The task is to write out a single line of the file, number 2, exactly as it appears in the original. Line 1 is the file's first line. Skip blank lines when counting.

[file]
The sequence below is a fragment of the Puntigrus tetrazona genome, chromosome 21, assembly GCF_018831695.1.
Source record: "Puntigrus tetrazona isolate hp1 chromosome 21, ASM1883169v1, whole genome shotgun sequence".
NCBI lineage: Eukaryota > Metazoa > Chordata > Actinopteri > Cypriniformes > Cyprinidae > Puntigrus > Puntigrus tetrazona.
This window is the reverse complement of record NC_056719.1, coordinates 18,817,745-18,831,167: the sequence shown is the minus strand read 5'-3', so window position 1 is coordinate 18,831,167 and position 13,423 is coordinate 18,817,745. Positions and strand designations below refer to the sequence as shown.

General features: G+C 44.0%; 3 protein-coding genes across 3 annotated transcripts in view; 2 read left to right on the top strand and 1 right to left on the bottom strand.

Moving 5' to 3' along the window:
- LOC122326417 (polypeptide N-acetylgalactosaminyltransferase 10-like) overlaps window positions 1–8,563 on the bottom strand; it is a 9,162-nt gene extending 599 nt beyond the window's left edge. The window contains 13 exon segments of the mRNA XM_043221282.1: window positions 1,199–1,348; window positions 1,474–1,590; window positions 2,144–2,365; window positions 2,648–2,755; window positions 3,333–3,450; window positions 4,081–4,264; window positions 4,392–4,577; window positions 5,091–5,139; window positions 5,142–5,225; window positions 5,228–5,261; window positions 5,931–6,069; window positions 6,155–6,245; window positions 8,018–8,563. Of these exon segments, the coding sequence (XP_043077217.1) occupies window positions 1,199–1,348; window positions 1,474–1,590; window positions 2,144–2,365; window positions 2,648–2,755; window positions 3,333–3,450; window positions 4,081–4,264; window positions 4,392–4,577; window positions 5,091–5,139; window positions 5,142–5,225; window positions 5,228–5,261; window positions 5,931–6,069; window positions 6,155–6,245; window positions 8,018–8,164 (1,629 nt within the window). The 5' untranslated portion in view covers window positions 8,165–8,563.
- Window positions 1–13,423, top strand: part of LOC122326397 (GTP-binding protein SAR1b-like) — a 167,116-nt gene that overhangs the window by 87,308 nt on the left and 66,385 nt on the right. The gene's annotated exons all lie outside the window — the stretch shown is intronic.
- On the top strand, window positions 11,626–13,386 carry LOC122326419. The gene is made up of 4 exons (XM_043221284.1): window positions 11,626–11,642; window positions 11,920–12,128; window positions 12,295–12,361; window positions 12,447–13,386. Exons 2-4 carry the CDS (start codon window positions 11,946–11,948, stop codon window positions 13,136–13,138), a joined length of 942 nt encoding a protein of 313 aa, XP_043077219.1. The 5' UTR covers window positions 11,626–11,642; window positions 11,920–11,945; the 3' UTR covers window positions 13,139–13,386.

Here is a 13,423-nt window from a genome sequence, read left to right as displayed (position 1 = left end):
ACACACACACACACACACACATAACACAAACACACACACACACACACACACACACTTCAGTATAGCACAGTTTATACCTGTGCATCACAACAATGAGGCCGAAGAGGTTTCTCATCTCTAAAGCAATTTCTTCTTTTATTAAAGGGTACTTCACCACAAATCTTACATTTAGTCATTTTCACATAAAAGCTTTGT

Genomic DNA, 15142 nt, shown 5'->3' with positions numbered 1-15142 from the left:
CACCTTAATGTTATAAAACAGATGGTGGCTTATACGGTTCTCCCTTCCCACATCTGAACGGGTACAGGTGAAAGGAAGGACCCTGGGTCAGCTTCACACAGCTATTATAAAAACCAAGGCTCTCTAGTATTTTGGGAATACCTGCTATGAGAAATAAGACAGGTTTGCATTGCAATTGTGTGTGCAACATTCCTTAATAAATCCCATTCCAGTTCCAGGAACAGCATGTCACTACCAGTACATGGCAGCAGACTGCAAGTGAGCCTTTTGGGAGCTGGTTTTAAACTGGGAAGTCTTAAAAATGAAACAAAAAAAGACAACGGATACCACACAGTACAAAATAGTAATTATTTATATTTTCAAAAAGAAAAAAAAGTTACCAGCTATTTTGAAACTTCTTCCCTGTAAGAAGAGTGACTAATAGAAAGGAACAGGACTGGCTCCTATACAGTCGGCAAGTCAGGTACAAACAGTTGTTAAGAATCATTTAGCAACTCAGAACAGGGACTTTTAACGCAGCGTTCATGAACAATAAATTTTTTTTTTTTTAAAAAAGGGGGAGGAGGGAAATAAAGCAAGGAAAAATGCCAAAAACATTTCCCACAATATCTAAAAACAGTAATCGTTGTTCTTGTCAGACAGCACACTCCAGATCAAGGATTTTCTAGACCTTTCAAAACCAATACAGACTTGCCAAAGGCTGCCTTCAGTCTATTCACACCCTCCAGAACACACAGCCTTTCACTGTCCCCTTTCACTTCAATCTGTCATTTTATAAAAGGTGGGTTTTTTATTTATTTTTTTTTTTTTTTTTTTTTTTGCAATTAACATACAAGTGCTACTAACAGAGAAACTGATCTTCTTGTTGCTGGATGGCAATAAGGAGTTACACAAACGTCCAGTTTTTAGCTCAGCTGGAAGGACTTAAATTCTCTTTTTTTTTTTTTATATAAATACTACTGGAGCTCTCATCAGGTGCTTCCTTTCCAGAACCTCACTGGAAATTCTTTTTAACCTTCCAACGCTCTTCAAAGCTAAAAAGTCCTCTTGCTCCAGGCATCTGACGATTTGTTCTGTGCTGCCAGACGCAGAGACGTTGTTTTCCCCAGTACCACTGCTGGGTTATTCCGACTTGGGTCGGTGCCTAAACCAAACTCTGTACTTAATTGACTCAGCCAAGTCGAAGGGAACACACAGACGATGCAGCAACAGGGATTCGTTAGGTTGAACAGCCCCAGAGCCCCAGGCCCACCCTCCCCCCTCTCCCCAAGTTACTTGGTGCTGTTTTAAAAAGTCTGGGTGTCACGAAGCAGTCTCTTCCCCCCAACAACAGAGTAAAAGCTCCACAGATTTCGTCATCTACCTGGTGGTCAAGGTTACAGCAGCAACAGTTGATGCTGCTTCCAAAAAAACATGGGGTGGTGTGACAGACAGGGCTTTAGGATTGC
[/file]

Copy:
Source record: "Puntigrus tetrazona isolate hp1 chromosome 21, ASM1883169v1, whole genome shotgun sequence".